The Gendered Politics of Sex Work in Hong Kong Cinema: Herman Yau and Elsa Chan (Yeeshan)’s Whispers and Moans and True Women for Sale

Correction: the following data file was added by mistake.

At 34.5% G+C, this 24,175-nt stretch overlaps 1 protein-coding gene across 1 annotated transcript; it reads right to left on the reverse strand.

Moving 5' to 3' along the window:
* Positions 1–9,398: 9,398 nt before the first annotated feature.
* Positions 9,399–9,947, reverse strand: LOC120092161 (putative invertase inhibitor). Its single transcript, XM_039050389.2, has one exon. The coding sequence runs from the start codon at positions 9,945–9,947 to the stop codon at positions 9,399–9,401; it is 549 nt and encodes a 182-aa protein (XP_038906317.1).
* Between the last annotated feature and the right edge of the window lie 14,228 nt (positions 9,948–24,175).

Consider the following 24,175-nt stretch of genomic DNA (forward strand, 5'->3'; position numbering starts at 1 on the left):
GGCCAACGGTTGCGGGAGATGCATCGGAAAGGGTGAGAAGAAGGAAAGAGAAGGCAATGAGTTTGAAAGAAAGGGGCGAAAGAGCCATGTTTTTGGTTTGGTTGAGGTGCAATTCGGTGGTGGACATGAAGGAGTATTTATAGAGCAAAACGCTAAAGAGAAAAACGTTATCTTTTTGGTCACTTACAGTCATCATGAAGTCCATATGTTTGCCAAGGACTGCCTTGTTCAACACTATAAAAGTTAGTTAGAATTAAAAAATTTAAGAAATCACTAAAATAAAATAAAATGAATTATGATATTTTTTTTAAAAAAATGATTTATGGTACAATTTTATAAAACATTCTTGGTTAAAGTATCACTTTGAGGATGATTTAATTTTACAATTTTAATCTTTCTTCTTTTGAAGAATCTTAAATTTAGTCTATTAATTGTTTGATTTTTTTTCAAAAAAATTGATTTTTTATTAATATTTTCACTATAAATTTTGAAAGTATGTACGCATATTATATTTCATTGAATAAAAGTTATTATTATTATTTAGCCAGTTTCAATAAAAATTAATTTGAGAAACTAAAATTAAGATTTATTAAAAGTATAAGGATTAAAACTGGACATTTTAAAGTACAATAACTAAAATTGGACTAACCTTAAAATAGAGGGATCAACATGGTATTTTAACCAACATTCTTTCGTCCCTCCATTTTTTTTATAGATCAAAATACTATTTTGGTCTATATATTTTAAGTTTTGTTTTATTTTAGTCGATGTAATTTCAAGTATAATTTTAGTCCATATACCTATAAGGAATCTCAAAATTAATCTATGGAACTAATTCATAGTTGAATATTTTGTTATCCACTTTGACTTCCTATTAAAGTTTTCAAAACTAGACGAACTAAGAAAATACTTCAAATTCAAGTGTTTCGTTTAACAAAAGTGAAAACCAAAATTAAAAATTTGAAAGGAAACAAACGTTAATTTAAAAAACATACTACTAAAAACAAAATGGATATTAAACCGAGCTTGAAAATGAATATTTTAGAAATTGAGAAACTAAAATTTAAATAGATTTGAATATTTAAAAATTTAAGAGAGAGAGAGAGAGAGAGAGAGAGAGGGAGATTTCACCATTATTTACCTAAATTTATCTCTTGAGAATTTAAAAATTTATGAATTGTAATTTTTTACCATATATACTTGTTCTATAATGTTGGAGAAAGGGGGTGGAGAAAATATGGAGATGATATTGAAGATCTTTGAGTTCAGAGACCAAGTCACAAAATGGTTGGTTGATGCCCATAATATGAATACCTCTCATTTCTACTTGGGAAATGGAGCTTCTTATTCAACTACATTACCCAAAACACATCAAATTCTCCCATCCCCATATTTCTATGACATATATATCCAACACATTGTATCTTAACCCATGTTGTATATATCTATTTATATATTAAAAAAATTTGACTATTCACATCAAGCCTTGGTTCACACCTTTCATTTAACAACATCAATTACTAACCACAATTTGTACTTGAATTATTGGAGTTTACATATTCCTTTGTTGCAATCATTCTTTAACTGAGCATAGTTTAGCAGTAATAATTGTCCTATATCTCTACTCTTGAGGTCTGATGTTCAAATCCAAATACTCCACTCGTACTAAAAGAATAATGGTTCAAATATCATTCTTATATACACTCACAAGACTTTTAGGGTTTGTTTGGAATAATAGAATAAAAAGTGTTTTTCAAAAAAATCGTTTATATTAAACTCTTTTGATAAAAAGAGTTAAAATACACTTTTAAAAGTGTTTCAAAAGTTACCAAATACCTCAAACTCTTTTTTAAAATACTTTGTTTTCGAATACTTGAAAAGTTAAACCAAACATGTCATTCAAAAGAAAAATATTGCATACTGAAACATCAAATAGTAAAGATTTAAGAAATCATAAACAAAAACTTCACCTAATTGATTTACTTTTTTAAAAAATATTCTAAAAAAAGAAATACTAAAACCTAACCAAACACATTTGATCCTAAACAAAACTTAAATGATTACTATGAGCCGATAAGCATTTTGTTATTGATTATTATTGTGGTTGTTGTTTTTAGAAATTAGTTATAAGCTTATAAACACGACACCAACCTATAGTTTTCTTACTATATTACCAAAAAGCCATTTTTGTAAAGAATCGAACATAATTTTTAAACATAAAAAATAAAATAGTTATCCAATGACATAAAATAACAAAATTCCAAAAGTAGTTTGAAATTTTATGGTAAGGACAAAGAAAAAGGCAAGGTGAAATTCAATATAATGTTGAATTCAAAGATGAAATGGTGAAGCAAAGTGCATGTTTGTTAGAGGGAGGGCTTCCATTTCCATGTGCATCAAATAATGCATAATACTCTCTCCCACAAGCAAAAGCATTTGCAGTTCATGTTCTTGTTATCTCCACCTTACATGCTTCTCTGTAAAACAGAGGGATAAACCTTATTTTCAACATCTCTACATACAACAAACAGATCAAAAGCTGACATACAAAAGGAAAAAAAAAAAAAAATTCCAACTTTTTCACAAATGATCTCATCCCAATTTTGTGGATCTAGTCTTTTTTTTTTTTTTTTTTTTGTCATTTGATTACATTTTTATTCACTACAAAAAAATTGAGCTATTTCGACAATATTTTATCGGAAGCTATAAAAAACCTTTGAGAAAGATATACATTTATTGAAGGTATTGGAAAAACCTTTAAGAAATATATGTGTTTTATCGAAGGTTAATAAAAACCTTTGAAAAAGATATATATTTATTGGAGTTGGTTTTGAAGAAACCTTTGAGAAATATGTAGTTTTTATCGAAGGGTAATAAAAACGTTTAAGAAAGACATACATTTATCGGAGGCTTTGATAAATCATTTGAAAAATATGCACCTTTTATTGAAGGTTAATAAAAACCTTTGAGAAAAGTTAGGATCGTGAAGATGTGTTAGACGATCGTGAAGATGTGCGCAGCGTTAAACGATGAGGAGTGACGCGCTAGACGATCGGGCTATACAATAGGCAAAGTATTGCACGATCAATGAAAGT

Abstract: The portrayal of women as prostitutes is common in Hong Kong cinema, and filmmakers have looked at sex work from various perspectives: as a social problem, as an index of women’s economic exploitation more generally, as a way to explore the relationship between economics and sexuality, as a window onto the world of sexual minorities and as erotica. Scriptwriter Elsa Chan, working in conjunction with director Herman Yau, has made two features about women in the Hong Kong sex industry—Whispers and Moans (性工作者十日談, 2007) and True Women for Sale(性工作者2 我不賣身·我賣子宮, 2008)—based on Chan’s anthropological studies of women in the sex industry in Hong Kong. Like their earlier collaboration From the Queen to the Chief Executive (等候董建華發落, 2001), these films look at the “sensational” (youth murders, prostitution) with an eye to understanding and, perhaps, remedying social injustice. In fact, the issue of “justice” and women’s role as exploited victims as well as potential agents of change link Elsa Chan’s scripts to the interests of other women filmmakers currently working in Hong Kong. Whispers and Moans and True Women for Sale offer a critical perspective on the circulation of women across borders and gesture toward a feminist intervention into the shadow economy between transnational capitalism and the socialist marketplace in China.